After becoming a chartered accountant, Lancelot moved to Price Waterhouse & Company, before returning to Jamaica in 1965 to join Deloitte & Touché as an Audit Supervisor and rose to become a partner in less than five years.

In 1973, he left practice to join the Jamaica National Building Society, where he became General Manager and Director. Under his stewardship, the society grew to the largest building society in the Caribbean, and the first Jamaican-based financial institution to offer remittance services in the United Kingdom. He retired in 1999.

A Fellow of the Institute of Chartered Accountants of England and Wales and of the Institute of Taxation (UK), Lancelot was also a past President of the Institute of Chartered Accountants of Jamaica and was awarded the Order of Distinction in the rank of Commander for rendering outstanding and important services to the government and People of Jamaica.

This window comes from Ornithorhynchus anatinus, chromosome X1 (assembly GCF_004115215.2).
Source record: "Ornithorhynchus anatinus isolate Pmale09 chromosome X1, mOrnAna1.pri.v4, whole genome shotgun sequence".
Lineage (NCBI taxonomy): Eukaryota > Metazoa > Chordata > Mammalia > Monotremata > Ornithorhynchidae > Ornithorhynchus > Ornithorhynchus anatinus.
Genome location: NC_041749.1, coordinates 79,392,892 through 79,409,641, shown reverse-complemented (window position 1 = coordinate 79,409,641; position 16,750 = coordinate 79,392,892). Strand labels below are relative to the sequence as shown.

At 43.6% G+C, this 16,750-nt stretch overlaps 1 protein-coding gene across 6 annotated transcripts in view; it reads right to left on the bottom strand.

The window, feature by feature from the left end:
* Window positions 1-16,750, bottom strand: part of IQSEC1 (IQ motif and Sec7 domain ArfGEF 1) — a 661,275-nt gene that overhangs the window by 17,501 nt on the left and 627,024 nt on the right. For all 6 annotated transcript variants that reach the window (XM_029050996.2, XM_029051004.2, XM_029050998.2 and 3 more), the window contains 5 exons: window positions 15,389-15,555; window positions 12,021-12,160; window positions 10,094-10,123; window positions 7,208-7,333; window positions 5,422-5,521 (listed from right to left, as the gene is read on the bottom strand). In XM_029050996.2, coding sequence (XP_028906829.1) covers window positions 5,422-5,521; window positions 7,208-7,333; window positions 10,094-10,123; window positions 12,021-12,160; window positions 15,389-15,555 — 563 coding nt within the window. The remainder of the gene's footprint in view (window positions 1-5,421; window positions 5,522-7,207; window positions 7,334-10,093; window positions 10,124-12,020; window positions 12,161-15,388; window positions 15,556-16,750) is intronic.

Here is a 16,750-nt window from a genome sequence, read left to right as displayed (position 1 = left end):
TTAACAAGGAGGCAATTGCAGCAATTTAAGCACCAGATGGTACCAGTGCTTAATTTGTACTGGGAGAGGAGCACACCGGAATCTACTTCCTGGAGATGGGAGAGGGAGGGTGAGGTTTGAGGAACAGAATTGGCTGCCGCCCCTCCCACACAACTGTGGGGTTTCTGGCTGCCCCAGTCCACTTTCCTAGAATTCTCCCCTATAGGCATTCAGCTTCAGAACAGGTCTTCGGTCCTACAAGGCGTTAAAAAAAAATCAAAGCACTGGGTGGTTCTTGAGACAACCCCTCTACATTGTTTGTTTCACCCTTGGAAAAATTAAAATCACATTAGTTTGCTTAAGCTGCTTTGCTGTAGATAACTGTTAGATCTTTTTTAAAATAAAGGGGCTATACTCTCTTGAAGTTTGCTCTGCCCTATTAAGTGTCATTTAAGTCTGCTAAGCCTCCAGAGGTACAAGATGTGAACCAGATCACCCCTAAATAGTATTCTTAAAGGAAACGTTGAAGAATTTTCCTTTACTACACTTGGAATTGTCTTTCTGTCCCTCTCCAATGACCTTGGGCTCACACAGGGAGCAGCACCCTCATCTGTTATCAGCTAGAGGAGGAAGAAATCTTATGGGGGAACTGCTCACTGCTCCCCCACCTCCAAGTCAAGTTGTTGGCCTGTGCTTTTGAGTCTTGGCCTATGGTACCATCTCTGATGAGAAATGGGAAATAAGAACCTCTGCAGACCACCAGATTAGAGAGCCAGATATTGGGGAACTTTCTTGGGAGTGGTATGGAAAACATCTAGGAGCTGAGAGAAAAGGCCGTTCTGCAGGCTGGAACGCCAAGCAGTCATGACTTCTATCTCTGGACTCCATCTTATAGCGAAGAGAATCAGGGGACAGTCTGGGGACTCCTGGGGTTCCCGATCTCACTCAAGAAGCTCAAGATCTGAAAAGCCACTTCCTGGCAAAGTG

Donald Reynolds CD, FCA, FCA (UK)

Taking a slightly different route to his brother, Donald Reynolds started in accountancy with KPMG in Jamaica, then in 1965 “packed his bags and forgot the cold” to move to London, where he spent four years working for the same family firm as his brother. 

These he describes as some of the most interesting years of his life. “There were 30 of us,” he said, “and we were a real United Nations, coming from several countries. I made a lot of friends with whom I’ve maintained contact to this day.”


Donald remembers there being prejudice from clients towards him – at the time black accountants were very much in the minority in the UK profession – but had the self-confidence not to let it affect him. He puts this down to coming from Jamaica to England, and not having grown up in a system which discriminates based on the colour of your skin.

“We were lucky in a sense,” he said. “Where I come from doesn’t have a problem with black people, so we don’t have the problem of being discriminated against since birth.”